Mayfair 101 managing director James Mawhinney arrested over alleged dishonest conduct

Mayfair 101 managing director James Mawhinney arrested over alleged dishonest conduct

Mayfair 101 managing director James Mawhinney was granted bail today on the condition he remain in the country.

Within a month of calling for a parliamentary inquiry into the corporate regulator over how it handled an investigation into his activities, Mayfair 101 managing director James Mawhinney has been arrested and charged with four counts of engaging in dishonest conduct in a financial services business.

The maximum penalty for each charge of dishonest conduct is 15 years imprisonment, but Mawhinney says he will defend the charges.

Following an appearance at the Melbourne Magistrates Court, he was granted conditional bail and is required to remain in Australia.

After an investigation by the Australian Securities and Investments Commission (ASIC), the Commonwealth Director of Public Prosecutions is leading the case against Mawhinney whereby it is alleged that on four occasions he misrepresented to the trustee of the IPO Wealth Fund that the IPO Wealth Group owned two Italian companies when it did not - Poveglia SRL and Retta SRL.

The dishonest conduct is alleged to have taken place between 9 August 2019 and 21 April 2020.

Mawhinney will next appear before the Melbourne Magistrate’s Court on 28 June 2024.

"I have been advised by my lawyers not to talk about the case. I refer to what Mr Richter KC said today in court: 'We expect to defeat these charges, and then we will consider bringing a case for malicious prosecution. Further, we want to put it on record that there is no harm alleged by the charges'," says Mawhinney.

The Mayfair 101 executive was previously given a 20-year ban on dealing in financial products in 2021 due to alleged contraventions of financial services laws in his conduct with products that led to millions of dollars in investor losses, but the following year the ruling was overturned due to procedural unfairness.

Also in 2022, the Federal Court dismissed an appeal from the Mayfair 101 Group against a $30 million fine over misleading and deceptive advertising of debentures products.

Ahead of a re-trial due to take place in October this year, Mayfair 101 recently revealed that in mid-2022 it had reached a "milestone settlement" with liquidators worth approximately $40 million at cost, thus reinstating the company with control over 80 per cent of assets that liquidators had sought, including $10 million tied up in two technology investments.

Last month Mawhinney described the settlement, approved by the Supreme Court of Victoria in November 2022 but released to the public on 15 March 2024, as "monumental".

"The liquidators have abandoned all claims against me and left Mayfair 101 with the majority of the assets. ASIC relied upon the liquidators’ mistaken claims to attack our business, causing harm to hundreds of innocent Australians," he said at the time.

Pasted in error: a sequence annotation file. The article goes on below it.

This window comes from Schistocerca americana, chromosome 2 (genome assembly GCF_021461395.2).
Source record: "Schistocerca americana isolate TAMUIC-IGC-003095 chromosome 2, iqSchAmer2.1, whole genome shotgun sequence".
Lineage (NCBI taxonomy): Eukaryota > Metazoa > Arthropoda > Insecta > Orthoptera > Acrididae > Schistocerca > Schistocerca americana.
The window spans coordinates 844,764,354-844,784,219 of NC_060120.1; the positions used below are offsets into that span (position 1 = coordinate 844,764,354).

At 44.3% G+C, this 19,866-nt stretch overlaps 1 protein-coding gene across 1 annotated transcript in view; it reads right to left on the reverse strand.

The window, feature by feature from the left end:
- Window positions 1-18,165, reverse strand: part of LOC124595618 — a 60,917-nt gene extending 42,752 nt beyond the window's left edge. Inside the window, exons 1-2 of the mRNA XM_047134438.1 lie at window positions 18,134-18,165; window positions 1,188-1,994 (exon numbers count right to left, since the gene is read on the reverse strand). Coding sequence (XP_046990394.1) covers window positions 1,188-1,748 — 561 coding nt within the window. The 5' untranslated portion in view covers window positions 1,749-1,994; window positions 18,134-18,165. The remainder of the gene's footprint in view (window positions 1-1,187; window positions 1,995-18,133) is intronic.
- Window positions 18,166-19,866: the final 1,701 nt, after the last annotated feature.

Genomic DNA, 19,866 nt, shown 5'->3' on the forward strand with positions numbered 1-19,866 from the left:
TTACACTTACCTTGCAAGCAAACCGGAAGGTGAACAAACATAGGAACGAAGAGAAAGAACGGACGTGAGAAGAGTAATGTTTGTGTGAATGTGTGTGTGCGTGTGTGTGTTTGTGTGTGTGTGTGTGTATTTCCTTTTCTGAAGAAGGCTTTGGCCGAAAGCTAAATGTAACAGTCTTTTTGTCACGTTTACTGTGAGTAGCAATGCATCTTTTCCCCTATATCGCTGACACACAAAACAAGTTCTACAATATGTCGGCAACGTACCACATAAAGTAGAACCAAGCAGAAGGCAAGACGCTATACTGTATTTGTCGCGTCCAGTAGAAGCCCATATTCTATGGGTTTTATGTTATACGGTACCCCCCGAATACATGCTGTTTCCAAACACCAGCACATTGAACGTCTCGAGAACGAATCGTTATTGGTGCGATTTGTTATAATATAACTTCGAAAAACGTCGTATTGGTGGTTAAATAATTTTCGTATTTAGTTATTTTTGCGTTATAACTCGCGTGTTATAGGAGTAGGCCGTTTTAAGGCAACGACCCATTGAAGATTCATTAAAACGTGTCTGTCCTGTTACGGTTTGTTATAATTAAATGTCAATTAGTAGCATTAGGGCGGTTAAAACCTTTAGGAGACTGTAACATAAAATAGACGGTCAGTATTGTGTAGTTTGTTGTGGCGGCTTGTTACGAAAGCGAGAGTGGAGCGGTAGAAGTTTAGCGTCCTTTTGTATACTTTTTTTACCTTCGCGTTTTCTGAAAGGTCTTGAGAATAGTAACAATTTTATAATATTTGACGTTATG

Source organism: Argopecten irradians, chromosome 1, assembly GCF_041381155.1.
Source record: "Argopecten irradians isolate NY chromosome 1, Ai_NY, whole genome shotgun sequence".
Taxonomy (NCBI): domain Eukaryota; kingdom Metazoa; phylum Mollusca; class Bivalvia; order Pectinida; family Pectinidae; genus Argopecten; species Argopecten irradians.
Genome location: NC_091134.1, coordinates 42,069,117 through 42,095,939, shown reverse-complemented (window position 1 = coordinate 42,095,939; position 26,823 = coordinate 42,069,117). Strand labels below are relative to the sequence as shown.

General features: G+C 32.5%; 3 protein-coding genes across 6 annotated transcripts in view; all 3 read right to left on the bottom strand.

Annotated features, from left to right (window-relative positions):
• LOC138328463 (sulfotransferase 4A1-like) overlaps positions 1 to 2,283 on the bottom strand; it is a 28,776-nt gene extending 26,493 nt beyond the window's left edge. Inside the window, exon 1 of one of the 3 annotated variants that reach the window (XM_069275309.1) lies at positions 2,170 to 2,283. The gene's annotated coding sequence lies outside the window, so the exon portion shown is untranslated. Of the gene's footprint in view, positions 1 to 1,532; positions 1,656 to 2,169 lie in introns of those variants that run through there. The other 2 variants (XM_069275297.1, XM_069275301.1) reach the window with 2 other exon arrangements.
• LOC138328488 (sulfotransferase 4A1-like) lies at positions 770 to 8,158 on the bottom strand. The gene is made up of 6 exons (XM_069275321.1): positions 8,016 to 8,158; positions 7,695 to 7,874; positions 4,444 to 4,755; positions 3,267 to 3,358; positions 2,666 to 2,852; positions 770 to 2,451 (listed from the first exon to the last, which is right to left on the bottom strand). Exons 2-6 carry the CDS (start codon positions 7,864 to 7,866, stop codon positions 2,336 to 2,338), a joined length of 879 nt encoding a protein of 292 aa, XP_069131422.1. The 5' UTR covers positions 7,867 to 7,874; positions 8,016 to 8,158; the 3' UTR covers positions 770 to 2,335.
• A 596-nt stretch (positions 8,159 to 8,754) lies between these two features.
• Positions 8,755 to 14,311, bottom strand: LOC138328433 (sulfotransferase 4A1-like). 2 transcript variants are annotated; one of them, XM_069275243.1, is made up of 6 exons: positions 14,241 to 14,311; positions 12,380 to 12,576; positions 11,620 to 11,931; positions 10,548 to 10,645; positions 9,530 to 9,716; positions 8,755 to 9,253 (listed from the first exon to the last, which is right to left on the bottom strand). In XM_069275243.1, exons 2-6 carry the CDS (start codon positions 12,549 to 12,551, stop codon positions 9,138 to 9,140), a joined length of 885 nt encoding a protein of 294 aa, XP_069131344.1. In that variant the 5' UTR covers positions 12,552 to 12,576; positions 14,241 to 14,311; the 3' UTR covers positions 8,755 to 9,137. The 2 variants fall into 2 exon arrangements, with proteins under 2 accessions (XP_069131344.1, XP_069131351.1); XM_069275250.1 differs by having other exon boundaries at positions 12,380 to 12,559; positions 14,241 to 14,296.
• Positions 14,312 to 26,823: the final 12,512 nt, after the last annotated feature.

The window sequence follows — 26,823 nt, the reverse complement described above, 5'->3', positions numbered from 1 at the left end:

"We need a Parliamentary inquiry to understand what has driven ASIC’s misconceived actions."

In a release, Mayfair 101 claimed the IPO Wealth Fund raised approximately $120 million from qualified wholesale clients between 2017 and 2020, and always met its obligations to unitholders before ASIC allegedly "launched an attack" on the investment group in March 2020.

The group noted that Mawhinney had written to the trustee Vasco Trustees and receivers in 2020 claiming the interpretation that he transferred $18 million worth of assets to the British Virgin Islands to the detriment of the fund’s unitholders was incorrect, due to an alleged misreading of the balance sheet that failed to account for a corresponding change in liabilities.

Mayfair 101 claims the trustee and liquidators did not accept they were in error and continued to press for the division of Mayfair 101 to be wound up. 

Mayfair 101 claims that the 2022 settlement that is now public "suggests the corporate regulator took the wrong position, supported false information when on notice of it, and aided the winding up of the IPO Wealth Holdings group to the detriment of 181 innocent Australian investors".

The group claims that Vasco applied for a silencing order which blocked Mawhinney from communicating with the fund’s unitholders until more than a year after the proceedings concluded.

"The IPO Wealth settlement represents a significant win for Mayfair 101’s lenders. They have been without principal and interest payments for four years while we defend against the mistaken actions of the liquidators, Vasco and ASIC," Mawhinney said last month.

"This outcome means Mayfair 101 retains assets that over time can be managed to achieve our goal of making our lenders whole. I am grateful for their patience while we get this terrible injustice sorted out."

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